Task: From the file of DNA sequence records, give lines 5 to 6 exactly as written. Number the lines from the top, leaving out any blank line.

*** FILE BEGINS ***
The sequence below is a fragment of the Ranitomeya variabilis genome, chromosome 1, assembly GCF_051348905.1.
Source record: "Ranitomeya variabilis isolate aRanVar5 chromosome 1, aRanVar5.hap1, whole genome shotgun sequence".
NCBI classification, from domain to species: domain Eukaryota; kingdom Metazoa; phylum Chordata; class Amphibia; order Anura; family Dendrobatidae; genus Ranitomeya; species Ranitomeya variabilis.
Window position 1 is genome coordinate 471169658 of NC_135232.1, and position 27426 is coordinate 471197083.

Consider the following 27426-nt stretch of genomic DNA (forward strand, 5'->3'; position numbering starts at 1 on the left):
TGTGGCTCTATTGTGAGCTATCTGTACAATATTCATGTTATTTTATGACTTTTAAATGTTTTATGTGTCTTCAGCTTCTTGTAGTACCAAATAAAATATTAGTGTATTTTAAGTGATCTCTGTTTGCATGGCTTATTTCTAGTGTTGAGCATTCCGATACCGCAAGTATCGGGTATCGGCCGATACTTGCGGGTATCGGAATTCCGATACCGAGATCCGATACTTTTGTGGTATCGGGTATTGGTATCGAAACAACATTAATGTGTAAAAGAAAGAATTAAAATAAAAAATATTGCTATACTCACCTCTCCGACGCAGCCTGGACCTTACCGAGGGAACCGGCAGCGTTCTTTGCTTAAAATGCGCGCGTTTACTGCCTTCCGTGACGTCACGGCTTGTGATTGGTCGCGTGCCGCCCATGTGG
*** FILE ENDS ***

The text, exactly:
Consider the following 27426-nt stretch of genomic DNA (forward strand, 5'->3'; position numbering starts at 1 on the left):
TGTGGCTCTATTGTGAGCTATCTGTACAATATTCATGTTATTTTATGACTTTTAAATGTTTTATGTGTCTTCAGCTTCTTGTAGTACCAAATAAAATATTAGTGTATTTTAAGTGATCTCTGTTTGCATGGCTTATTTCTAGTGTTGAGCATTCCGATACCGCAAGTATCGGGTATCGGCCGATACTTGCGGGTATCGGAATTCCGATACCGAGATCCGATACTTTTGTGGTATCGGGTATTGGTATCGAAACAACATTAATGTGTAAAAGAAAGAATTAAAATAAAAAATATTGCTATACTCACCTCTCCGACGCAGCCTGGACCTTACCGAGGGAACCGGCAGCGTTCTTTGCTTAAAATGCGCGCGTTTACTGCCTTCCGTGACGTCACGGCTTGTGATTGGTCGCGTGCCGCCCATGTGG